PLYMOUTH — Nearly 300 individuals in Marshall County were arrested for operating while intoxicated in 2011, according to a recent report from Sheriff Tom Chamberlin. OWI was the number one reason for arrests last year, followed closely by failure to appear and driving while suspended. Possession of methamphetamine was at the bottom of the top 10, however, which Chamberlin said is an improvement from past years.
“This is directly related to good training of law enforcement and secondly, community education,” said Chamberlin during Monday’s county commissioners meeting, adding that his department receives many tips from citizens about suspicious trash and “nine out of 10 times the state police go out there and do clean up.”
Chamberlin also discussed ways the jail has saved money in the past year. These cost saving programs include: reducing inmate hot shower availability to two hours a day, five days a week; installing motion detector lights; cutting inmate toilet paper use to one roll per week; and introducing an automated system inmates use to purchase items from commissary.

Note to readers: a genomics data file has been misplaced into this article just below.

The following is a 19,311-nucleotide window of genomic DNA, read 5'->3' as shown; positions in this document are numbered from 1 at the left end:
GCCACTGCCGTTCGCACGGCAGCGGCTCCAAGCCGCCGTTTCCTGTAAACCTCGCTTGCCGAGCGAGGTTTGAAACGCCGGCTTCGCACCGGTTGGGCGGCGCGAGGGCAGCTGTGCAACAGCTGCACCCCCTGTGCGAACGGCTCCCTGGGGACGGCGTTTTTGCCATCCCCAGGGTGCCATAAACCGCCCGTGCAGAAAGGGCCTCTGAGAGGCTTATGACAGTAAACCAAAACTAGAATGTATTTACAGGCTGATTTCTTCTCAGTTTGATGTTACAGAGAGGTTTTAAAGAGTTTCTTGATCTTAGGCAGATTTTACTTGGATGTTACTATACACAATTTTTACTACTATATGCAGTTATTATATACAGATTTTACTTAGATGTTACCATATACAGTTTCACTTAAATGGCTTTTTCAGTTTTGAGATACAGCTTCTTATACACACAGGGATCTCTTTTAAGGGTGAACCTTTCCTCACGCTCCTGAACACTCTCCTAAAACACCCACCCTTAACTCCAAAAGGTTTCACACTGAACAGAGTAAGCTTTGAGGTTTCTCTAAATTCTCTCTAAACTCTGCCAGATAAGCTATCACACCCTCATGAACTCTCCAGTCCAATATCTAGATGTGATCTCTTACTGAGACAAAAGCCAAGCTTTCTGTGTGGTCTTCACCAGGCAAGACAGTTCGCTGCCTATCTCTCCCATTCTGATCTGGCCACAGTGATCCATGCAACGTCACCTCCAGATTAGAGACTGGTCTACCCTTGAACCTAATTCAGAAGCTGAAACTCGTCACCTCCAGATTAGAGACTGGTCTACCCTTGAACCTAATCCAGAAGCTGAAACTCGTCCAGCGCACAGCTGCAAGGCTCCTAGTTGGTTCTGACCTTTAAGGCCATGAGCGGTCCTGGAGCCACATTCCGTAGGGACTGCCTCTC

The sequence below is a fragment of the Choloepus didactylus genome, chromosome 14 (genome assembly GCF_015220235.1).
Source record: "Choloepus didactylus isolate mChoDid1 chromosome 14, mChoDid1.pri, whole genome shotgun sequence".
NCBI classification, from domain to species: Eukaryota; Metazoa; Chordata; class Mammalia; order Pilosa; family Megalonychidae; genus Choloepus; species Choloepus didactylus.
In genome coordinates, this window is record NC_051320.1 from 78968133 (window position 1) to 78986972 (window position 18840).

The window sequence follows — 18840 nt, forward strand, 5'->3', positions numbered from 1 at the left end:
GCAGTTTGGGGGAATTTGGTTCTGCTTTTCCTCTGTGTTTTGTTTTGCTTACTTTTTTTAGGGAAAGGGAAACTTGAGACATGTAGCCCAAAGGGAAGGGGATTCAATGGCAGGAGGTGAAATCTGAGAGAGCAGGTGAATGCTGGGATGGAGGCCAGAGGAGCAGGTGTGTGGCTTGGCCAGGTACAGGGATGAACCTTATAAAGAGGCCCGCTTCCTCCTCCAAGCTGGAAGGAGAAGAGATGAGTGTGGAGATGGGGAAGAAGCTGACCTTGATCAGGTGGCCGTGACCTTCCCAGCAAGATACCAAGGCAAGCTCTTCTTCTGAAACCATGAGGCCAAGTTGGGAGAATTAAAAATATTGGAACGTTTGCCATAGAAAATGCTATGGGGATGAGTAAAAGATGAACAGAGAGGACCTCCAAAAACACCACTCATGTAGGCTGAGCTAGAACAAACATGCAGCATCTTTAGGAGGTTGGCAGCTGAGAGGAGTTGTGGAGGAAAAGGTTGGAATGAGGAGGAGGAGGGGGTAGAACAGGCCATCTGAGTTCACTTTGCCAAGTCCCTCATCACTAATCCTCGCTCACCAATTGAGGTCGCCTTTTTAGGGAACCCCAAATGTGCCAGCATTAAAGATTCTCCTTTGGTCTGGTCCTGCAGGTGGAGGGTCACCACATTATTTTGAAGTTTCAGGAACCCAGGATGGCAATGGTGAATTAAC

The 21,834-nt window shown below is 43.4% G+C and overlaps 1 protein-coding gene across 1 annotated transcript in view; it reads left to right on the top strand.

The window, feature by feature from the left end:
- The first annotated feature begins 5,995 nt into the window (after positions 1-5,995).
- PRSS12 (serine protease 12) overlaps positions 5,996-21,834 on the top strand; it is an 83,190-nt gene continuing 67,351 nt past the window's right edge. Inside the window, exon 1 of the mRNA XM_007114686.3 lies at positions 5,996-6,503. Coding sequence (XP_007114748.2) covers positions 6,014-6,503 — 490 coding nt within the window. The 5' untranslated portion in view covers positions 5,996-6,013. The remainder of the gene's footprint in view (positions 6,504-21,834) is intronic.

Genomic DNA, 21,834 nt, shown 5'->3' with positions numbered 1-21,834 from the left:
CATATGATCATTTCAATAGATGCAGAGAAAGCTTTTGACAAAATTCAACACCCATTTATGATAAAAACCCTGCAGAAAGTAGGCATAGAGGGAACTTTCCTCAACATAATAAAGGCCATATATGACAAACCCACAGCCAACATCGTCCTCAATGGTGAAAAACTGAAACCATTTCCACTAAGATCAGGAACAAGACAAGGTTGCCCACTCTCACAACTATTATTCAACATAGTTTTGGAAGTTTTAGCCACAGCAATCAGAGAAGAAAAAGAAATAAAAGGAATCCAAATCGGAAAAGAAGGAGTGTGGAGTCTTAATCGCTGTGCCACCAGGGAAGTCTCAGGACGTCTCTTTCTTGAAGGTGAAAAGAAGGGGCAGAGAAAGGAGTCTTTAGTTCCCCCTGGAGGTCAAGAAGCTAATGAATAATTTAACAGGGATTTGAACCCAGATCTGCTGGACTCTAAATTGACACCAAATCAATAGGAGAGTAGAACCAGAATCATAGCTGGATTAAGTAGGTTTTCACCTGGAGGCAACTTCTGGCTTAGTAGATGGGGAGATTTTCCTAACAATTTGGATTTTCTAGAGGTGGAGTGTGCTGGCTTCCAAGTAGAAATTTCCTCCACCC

Also, beginning in 2011, the Marshall County Jail contracted with Bowen Center for inmate mental health services.
“Where we have saved a lot of money is in the prescription (drug) area,” said Chamberlin. “We have saved a tremendous amount of money since we started with the Bowen Center. By providing therapist interaction on a regular basis, the prescription drug budget has been reduced.”
In the future, the jail may stop allowing inmates to send and receive traditional letters in envelopes. Instead, only postcards would be allowed. This would save jailers time inspecting mail. Chamberlin said that there were three incidents of suspicious substances on letters last year.
Chamberlin and members of his department have also come up with ways to increase revenue in the last year. Inmates without disciplinary issues are able to purchase additional visits with friends and family in ten minute increments. This generated $2,475 in 2011. Inmates are also able to purchase additional meals at $2.50 each, bringing in $7,930 in 2011.